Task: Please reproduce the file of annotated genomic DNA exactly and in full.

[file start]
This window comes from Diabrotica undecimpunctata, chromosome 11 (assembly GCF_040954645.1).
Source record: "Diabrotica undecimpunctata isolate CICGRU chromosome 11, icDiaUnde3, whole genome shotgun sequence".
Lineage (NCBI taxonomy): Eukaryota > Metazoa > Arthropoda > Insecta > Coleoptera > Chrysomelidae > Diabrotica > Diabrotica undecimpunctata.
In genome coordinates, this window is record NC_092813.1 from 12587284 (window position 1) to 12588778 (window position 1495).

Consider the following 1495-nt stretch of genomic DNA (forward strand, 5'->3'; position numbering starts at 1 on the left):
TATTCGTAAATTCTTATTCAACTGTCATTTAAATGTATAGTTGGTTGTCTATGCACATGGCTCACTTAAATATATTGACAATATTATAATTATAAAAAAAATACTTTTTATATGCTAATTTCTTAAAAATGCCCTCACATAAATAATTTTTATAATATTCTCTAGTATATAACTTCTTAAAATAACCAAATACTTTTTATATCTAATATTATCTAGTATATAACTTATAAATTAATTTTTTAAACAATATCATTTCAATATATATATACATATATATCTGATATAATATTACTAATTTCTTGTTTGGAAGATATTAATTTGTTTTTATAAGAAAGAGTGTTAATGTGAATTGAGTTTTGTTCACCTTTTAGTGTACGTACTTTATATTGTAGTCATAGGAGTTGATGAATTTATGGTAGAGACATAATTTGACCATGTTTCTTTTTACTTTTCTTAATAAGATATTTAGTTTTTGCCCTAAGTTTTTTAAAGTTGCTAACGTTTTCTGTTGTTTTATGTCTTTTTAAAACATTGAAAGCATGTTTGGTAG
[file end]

This window comes from Diabrotica undecimpunctata, chromosome 11 (assembly GCF_040954645.1).
Source record: "Diabrotica undecimpunctata isolate CICGRU chromosome 11, icDiaUnde3, whole genome shotgun sequence".
Lineage (NCBI taxonomy): Eukaryota > Metazoa > Arthropoda > Insecta > Coleoptera > Chrysomelidae > Diabrotica > Diabrotica undecimpunctata.
In genome coordinates, this window is record NC_092813.1 from 12587284 (window position 1) to 12588778 (window position 1495).

Consider the following 1495-nt stretch of genomic DNA (forward strand, 5'->3'; position numbering starts at 1 on the left):
TATTCGTAAATTCTTATTCAACTGTCATTTAAATGTATAGTTGGTTGTCTATGCACATGGCTCACTTAAATATATTGACAATATTATAATTATAAAAAAAATACTTTTTATATGCTAATTTCTTAAAAATGCCCTCACATAAATAATTTTTATAATATTCTCTAGTATATAACTTCTTAAAATAACCAAATACTTTTTATATCTAATATTATCTAGTATATAACTTATAAATTAATTTTTTAAACAATATCATTTCAATATATATATACATATATATCTGATATAATATTACTAATTTCTTGTTTGGAAGATATTAATTTGTTTTTATAAGAAAGAGTGTTAATGTGAATTGAGTTTTGTTCACCTTTTAGTGTACGTACTTTATATTGTAGTCATAGGAGTTGATGAATTTATGGTAGAGACATAATTTGACCATGTTTCTTTTTACTTTTCTTAATAAGATATTTAGTTTTTGCCCTAAGTTTTTTAAAGTTGCTAACGTTTTCTGTTGTTTTATGTCTTTTTAAAACATTGAAAGCATGTTTGGTAG